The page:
Annals of Behavioral Medicine

, Volume 23, Issue 3, pp 166–176

Illness episodes and cortisol in healthy older adults during a life transition

  • Susan K. Lutgendorf
  • Toni Tripp Reimer
  • Janet Schlechte
  • Linda M. Rubenstein
Article

DOI: 10.1207/S15324796ABM2303_4

Cite this article as:
Lutgendorf, S.K., Reimer, T.T., Schlechte, J. et al. ann. behav. med. (2001) 23: 166. doi:10.1207/S15324796ABM2303_4

Abstract

Alterations in neuroendocrine functioning and in the neuroendocrine response to stress have been observed in older adults. Stressful life events have also been associated with increased illness vulnerability. However, effects of natural life stressors on neuroendocrine functioning and health of the elderly have not been well characterized. This research examines relationships among cortisol, dehydroepiandrosterone sulfate (DHEA-S), distress, and illness episodes in an elderly population experiencing the life transition of housing relocation. Thirty older adults moving to congregate living facilities were assessed in their homes 1 month premove and 2 weeks postmove. Twenty-eight nonmoving comparison participants were assessed at similar time points. Assessments included measures of intrusion, cortisol, DHEA-S, and self-reported infectious illness episodes. Movers reported more illness episodes between the two assessments than controls. Significant alterations in neuroendocrine measures were not observed among movers at either time point. Individuals with more intrusive thoughts had higher cortisol levels concurrently and prospectively, but these relationships did not vary by group. Greater intrusion at premove was associated with a greater likelihood of reported illness episodes between the two assessments, but there were no relationships between neuroendocrine factors and illness episodes, and intrusion did not mediate the relationships between group and likelihood of illness. In healthy elders, a temporary life stressor may increase vulnerability to illness but does not appear to pose a risk for sustained alterations in neuroendocrine hormones. However, the presence of intrusive thoughts may be a risk factor for elevations in cortisol.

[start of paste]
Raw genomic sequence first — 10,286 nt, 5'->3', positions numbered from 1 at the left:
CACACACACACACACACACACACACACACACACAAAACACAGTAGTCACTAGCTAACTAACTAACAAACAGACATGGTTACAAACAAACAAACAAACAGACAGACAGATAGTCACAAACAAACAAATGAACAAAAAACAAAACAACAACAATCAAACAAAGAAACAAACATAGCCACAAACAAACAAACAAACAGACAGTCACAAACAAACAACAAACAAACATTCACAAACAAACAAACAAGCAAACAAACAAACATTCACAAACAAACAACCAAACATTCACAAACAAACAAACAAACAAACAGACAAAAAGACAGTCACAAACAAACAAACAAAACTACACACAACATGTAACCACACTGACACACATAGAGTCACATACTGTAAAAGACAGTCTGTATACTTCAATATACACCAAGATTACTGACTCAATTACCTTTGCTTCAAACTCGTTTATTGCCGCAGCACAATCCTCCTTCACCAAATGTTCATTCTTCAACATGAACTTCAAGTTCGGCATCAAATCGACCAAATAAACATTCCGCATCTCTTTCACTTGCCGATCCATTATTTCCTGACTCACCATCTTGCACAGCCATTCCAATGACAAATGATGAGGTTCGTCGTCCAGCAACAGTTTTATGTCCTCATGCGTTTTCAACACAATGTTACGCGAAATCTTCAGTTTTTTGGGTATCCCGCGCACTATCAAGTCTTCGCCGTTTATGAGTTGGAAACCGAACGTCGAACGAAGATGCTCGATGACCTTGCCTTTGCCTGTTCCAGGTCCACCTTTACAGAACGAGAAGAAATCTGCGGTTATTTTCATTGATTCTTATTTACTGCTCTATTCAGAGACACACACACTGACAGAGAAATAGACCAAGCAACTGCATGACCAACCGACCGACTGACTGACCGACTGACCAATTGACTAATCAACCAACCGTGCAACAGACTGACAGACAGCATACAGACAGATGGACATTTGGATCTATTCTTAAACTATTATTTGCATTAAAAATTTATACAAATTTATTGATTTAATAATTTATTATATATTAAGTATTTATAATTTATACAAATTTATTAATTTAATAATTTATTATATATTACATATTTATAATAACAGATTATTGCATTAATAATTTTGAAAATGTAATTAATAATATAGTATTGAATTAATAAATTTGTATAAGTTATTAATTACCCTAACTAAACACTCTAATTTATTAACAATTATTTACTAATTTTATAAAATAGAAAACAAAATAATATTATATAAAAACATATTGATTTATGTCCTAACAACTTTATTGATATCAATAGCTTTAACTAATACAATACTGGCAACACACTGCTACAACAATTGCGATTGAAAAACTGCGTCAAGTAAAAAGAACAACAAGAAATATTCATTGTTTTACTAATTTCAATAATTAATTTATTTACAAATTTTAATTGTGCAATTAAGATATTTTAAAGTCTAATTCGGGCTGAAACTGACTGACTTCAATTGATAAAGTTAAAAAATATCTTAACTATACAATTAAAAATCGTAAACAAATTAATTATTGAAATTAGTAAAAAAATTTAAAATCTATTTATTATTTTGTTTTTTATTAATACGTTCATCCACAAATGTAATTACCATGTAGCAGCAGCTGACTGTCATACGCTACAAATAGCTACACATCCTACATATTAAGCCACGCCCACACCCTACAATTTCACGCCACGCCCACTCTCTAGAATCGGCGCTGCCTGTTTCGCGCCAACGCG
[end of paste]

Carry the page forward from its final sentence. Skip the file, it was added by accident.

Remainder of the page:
Copyright information

© The Society of Behavioral Medicine 2001

Authors and Affiliations

  • Susan K. Lutgendorf
    • 1
  • Toni Tripp Reimer
    • 2
  • Janet Schlechte
    • 3
  • Linda M. Rubenstein
    • 4
  1. 1.Department of PsychologyUniversity of IowaIowa City
  2. 2.College of NursingUniversity of IowaUSA
  3. 3.Department of Internal Medicine and Clinical Research CenterUniversity of IowaUSA
  4. 4.College of Public Health, Department of EpidemiologyUniversity of IowaUSA

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